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  • Our experts process over 93,000 invoices per month and we've recovered over £11m in over-charges for our clients in the last year
  • We provide support to over 500 businesses for energy and carbon management
  • Our solutions team have identified savings of £37.5m per annum for our clients, a total of 495,338,992 kWh savings identified
  • Last year we saved our CCA clients alone £25.5m

How process innovation can cut energy costs and reduce emissions within the food and drink sector

Food and drink processors have a key role to play in helping the UK meet its ambitious carbon reduction targets.

According to the Food and Drink Federation, the UK food supply chain is responsible for around 20% of UK greenhouse gas emissions. A 1% improvement in net emissions in 2018, as reported by the Committee on Climate Change, represented disappointing progress. A rate of around 3% annual reductions by the manufacturing sector is needed to meet the ambitious 2050 Net-zero target. The Department for Business, Energy and Industrial Strategy reports an 8.1% increase in energy usage in the food and beverage sector from 2017 to 2018—the largest increase of any industry. As the UK’s largest manufacturing sector—which accounts for 15.6% of total manufacturing GVA—looks to deliver economic as well as environmental value, food and drinks processors will have to take an innovative look at processes and operations.

Pressure as an opportunity

The UK food and drink sector has demonstrated significant growth in the decades, with a 3% increase in its share of total manufacturing GVA since 1990. MAKE UK points to the sector’s “inherent resilience” as one of the reasons for its consistent growth, which it emphasizes is the most consistent growth trajectory within manufacturing. With the rising cost of raw materials, economic uncertainty and a changing compliance landscape, no sector is immune to risk. But to the growing food and drinks industry, mounting pressure to improve sustainability and reduce emissions can provide a catalyst for innovation and continued productivity.

A strategic approach

As we’ve seen, the most effective approach to sustainability requires organisations to develop a clear understanding of the link between their carbon reduction goals, and the core goals of the business. This enables sustainability to become embedded within existing business decision-making, informing strategy across the supply chain.

When lowering energy consumption and decreasing environmental impact become business imperatives, the organisations taking the most strategic approach demonstrate a willingness to examine existing processes, looking for opportunities to reduce costs and improve efficiency in their operations.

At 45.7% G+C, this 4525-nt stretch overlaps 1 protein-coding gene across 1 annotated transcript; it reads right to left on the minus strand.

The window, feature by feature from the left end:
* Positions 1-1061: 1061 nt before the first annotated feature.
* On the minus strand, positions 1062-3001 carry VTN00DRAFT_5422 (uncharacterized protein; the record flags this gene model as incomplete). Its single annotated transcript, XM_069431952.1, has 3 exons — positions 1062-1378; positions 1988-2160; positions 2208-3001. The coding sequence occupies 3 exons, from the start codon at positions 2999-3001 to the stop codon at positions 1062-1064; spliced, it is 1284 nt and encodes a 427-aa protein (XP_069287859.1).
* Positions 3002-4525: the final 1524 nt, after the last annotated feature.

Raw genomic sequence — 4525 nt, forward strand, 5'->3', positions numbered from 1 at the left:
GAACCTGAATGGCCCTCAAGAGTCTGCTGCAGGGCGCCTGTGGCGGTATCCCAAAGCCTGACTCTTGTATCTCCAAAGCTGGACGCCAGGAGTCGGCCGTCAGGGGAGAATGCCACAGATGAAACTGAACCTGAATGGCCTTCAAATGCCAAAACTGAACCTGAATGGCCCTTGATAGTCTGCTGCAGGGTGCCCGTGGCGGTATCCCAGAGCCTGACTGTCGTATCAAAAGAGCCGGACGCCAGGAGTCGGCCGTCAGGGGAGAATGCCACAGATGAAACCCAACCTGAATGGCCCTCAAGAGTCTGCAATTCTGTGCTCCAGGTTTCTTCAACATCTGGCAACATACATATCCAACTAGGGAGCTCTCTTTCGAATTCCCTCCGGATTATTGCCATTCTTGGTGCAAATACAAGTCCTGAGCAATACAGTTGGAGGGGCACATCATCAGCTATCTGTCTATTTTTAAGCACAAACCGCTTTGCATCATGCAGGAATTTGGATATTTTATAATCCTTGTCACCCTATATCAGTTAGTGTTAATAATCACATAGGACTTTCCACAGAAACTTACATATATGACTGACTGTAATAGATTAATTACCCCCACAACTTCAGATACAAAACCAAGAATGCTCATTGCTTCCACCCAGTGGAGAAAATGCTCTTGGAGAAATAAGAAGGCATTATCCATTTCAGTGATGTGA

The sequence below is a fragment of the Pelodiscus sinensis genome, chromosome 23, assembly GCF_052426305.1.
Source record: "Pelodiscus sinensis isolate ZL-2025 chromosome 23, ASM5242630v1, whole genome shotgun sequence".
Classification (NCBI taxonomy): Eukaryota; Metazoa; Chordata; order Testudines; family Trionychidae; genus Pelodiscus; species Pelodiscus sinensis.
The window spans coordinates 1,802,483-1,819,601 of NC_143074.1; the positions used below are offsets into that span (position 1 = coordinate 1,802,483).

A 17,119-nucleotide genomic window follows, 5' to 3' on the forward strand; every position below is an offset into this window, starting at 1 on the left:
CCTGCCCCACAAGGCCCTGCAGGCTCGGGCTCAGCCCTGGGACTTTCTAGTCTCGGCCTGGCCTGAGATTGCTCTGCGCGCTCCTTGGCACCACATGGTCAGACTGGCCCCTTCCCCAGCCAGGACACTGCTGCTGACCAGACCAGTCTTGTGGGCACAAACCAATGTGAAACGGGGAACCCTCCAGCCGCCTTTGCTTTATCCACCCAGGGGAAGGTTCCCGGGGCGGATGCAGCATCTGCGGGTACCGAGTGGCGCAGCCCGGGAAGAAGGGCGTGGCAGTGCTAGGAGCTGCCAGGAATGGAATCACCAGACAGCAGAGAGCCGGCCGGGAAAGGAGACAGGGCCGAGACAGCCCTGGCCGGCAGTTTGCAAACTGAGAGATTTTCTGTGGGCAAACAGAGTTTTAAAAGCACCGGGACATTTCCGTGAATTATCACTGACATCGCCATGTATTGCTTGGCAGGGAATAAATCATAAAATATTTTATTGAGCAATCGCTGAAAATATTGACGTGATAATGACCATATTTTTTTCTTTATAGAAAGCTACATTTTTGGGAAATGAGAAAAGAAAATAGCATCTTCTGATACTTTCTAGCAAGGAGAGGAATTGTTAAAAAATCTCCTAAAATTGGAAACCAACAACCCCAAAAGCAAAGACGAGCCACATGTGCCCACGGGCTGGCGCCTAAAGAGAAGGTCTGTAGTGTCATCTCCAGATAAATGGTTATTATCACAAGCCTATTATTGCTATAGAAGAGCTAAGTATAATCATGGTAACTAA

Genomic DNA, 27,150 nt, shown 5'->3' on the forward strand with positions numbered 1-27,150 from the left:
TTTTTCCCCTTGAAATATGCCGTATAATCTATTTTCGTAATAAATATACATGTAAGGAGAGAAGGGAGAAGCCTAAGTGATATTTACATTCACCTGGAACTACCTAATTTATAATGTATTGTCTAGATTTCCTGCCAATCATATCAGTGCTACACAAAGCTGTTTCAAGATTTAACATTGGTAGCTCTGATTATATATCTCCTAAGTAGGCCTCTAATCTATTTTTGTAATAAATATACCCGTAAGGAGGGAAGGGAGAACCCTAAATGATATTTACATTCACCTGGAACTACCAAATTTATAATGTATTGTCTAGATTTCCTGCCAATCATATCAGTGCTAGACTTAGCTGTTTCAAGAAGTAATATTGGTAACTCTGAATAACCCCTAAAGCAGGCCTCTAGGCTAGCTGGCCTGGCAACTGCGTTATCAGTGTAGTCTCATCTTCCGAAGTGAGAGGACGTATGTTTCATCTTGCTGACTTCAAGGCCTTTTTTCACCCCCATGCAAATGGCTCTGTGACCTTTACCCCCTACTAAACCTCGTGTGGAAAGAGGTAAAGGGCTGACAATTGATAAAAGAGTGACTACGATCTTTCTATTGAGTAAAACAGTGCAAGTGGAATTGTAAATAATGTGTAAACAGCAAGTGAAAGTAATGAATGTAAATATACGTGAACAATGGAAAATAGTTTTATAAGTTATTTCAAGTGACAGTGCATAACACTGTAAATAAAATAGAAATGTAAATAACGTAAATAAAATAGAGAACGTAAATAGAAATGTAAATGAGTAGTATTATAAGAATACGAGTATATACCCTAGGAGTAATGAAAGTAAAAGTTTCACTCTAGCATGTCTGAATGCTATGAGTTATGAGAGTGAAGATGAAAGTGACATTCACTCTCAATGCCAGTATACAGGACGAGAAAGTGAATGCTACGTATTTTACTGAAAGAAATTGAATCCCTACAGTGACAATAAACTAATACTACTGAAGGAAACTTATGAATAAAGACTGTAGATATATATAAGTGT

The demand for technologies ready to meet the challenges of a changing world has sparked a wave of innovation, including energy-efficient equipment (such as machinery, appliances and vehicles) to the market.

The food and drinks sector are actively involved in the shift towards sustainability, aiming to maintain competitiveness while delivering decarbonisation. A recent survey by the Food and Drink Federation found that 89% of respondents were involved in product and process development. From energy-productive robots to alternative energies, and the power of more climate-aware employees to implement significant behavioural change, the sector has the potential to lead on sustainability while maintaining growth.

The willingness to collaborate

In seeking to innovate, a survey conducted by the FDF found that nearly half (46%) of the respondents have an on-going collaboration with higher education or research initiatives. The sector itself has also demonstrated a willingness to come together to share experiences, data and best practices to help businesses of all kinds find pragmatic ways to reduce emissions.  This is encouraging and further work should be done to ensure that barriers to knowledge transfer (such as academic language, the capacity to absorb the knowledge within the business and the management of IP) are addressed.

New Year’s Resolution

In 2019, many businesses were legally obliged to carry out energy audits as part of the Energy Savings Opportunity Scheme (ESOS). This is a high-level review of opportunities and, for many sites will have made recommendations on how to save energy, and/or measures that are needed to improve energy monitoring and targeting. Even if your business wasn’t eligible for ESOS reporting, an energy audit should still be considered to identify savings.

As one of your New Year’s Resolutions, we suggest that you take another look at your ESOS report and then talk to our experts at Inenco about turning the report into real savings.

To explore the options available to you or for support drawing up a sustainability plan that is tailored to the needs of your business, contact our expert team on 08451 46 36 26.